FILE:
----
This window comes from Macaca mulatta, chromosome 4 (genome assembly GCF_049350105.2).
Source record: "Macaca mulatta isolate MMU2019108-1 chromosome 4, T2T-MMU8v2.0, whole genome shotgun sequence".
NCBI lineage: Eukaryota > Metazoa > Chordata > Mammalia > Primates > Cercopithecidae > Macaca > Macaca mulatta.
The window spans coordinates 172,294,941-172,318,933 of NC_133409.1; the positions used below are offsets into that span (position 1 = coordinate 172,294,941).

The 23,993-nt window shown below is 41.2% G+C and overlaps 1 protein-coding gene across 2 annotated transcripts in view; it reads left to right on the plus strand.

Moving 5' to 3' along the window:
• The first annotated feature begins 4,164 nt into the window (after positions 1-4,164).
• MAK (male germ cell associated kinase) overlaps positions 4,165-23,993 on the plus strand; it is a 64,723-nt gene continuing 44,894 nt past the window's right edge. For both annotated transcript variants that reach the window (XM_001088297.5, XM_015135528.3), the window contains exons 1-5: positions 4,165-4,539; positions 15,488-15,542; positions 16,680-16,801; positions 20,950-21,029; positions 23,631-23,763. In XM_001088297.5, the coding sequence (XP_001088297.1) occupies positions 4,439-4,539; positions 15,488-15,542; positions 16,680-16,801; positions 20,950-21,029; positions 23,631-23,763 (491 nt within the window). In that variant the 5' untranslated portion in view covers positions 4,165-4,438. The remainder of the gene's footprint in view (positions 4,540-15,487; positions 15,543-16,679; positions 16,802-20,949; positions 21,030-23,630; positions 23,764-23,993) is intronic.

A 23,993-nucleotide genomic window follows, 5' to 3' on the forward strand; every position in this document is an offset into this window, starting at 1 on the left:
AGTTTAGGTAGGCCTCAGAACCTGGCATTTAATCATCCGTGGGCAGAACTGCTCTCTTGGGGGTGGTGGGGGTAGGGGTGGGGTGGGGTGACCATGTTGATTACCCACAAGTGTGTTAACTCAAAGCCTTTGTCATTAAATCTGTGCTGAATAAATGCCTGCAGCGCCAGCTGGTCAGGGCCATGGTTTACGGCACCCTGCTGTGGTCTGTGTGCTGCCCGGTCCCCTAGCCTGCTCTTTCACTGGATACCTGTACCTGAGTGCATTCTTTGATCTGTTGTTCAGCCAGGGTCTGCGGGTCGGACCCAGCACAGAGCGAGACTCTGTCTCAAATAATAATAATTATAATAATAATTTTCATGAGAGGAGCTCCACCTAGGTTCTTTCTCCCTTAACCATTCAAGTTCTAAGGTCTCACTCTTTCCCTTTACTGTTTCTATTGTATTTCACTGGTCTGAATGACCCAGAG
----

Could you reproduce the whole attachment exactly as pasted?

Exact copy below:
This window comes from Macaca mulatta, chromosome 4 (genome assembly GCF_049350105.2).
Source record: "Macaca mulatta isolate MMU2019108-1 chromosome 4, T2T-MMU8v2.0, whole genome shotgun sequence".
NCBI lineage: Eukaryota > Metazoa > Chordata > Mammalia > Primates > Cercopithecidae > Macaca > Macaca mulatta.
The window spans coordinates 172,294,941-172,318,933 of NC_133409.1; the positions used below are offsets into that span (position 1 = coordinate 172,294,941).

The 23,993-nt window shown below is 41.2% G+C and overlaps 1 protein-coding gene across 2 annotated transcripts in view; it reads left to right on the plus strand.

Moving 5' to 3' along the window:
• The first annotated feature begins 4,164 nt into the window (after positions 1-4,164).
• MAK (male germ cell associated kinase) overlaps positions 4,165-23,993 on the plus strand; it is a 64,723-nt gene continuing 44,894 nt past the window's right edge. For both annotated transcript variants that reach the window (XM_001088297.5, XM_015135528.3), the window contains exons 1-5: positions 4,165-4,539; positions 15,488-15,542; positions 16,680-16,801; positions 20,950-21,029; positions 23,631-23,763. In XM_001088297.5, the coding sequence (XP_001088297.1) occupies positions 4,439-4,539; positions 15,488-15,542; positions 16,680-16,801; positions 20,950-21,029; positions 23,631-23,763 (491 nt within the window). In that variant the 5' untranslated portion in view covers positions 4,165-4,438. The remainder of the gene's footprint in view (positions 4,540-15,487; positions 15,543-16,679; positions 16,802-20,949; positions 21,030-23,630; positions 23,764-23,993) is intronic.

A 23,993-nucleotide genomic window follows, 5' to 3' on the forward strand; every position in this document is an offset into this window, starting at 1 on the left:
AGTTTAGGTAGGCCTCAGAACCTGGCATTTAATCATCCGTGGGCAGAACTGCTCTCTTGGGGGTGGTGGGGGTAGGGGTGGGGTGGGGTGACCATGTTGATTACCCACAAGTGTGTTAACTCAAAGCCTTTGTCATTAAATCTGTGCTGAATAAATGCCTGCAGCGCCAGCTGGTCAGGGCCATGGTTTACGGCACCCTGCTGTGGTCTGTGTGCTGCCCGGTCCCCTAGCCTGCTCTTTCACTGGATACCTGTACCTGAGTGCATTCTTTGATCTGTTGTTCAGCCAGGGTCTGCGGGTCGGACCCAGCACAGAGCGAGACTCTGTCTCAAATAATAATAATTATAATAATAATTTTCATGAGAGGAGCTCCACCTAGGTTCTTTCTCCCTTAACCATTCAAGTTCTAAGGTCTCACTCTTTCCCTTTACTGTTTCTATTGTATTTCACTGGTCTGAATGACCCAGAG